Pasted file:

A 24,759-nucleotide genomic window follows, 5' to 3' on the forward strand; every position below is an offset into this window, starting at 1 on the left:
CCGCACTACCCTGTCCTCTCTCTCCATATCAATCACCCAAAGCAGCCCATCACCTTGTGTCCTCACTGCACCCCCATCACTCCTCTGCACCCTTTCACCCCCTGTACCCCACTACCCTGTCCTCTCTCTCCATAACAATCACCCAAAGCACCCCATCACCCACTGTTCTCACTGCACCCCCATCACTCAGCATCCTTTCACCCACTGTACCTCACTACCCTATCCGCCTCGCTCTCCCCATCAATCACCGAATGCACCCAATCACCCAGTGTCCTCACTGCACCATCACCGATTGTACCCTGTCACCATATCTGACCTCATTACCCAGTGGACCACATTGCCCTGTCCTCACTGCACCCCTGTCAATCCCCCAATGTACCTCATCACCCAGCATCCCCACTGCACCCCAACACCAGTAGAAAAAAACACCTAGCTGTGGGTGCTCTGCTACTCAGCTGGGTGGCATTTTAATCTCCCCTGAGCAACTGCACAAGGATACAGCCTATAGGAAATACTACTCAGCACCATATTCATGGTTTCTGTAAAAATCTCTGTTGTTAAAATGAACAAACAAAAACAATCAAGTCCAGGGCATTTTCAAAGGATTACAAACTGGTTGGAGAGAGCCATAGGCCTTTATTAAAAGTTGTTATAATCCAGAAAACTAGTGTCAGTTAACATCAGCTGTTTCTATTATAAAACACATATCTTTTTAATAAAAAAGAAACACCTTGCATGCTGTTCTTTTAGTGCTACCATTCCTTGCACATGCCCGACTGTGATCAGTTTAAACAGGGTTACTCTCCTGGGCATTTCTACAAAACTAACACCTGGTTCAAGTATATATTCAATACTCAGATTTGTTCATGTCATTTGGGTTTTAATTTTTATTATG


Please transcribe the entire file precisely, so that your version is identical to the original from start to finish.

A 24,759-nucleotide genomic window follows, 5' to 3' on the forward strand; every position below is an offset into this window, starting at 1 on the left:
CCGCACTACCCTGTCCTCTCTCTCCATATCAATCACCCAAAGCAGCCCATCACCTTGTGTCCTCACTGCACCCCCATCACTCCTCTGCACCCTTTCACCCCCTGTACCCCACTACCCTGTCCTCTCTCTCCATAACAATCACCCAAAGCACCCCATCACCCACTGTTCTCACTGCACCCCCATCACTCAGCATCCTTTCACCCACTGTACCTCACTACCCTATCCGCCTCGCTCTCCCCATCAATCACCGAATGCACCCAATCACCCAGTGTCCTCACTGCACCATCACCGATTGTACCCTGTCACCATATCTGACCTCATTACCCAGTGGACCACATTGCCCTGTCCTCACTGCACCCCTGTCAATCCCCCAATGTACCTCATCACCCAGCATCCCCACTGCACCCCAACACCAGTAGAAAAAAACACCTAGCTGTGGGTGCTCTGCTACTCAGCTGGGTGGCATTTTAATCTCCCCTGAGCAACTGCACAAGGATACAGCCTATAGGAAATACTACTCAGCACCATATTCATGGTTTCTGTAAAAATCTCTGTTGTTAAAATGAACAAACAAAAACAATCAAGTCCAGGGCATTTTCAAAGGATTACAAACTGGTTGGAGAGAGCCATAGGCCTTTATTAAAAGTTGTTATAATCCAGAAAACTAGTGTCAGTTAACATCAGCTGTTTCTATTATAAAACACATATCTTTTTAATAAAAAAGAAACACCTTGCATGCTGTTCTTTTAGTGCTACCATTCCTTGCACATGCCCGACTGTGATCAGTTTAAACAGGGTTACTCTCCTGGGCATTTCTACAAAACTAACACCTGGTTCAAGTATATATTCAATACTCAGATTTGTTCATGTCATTTGGGTTTTAATTTTTATTATG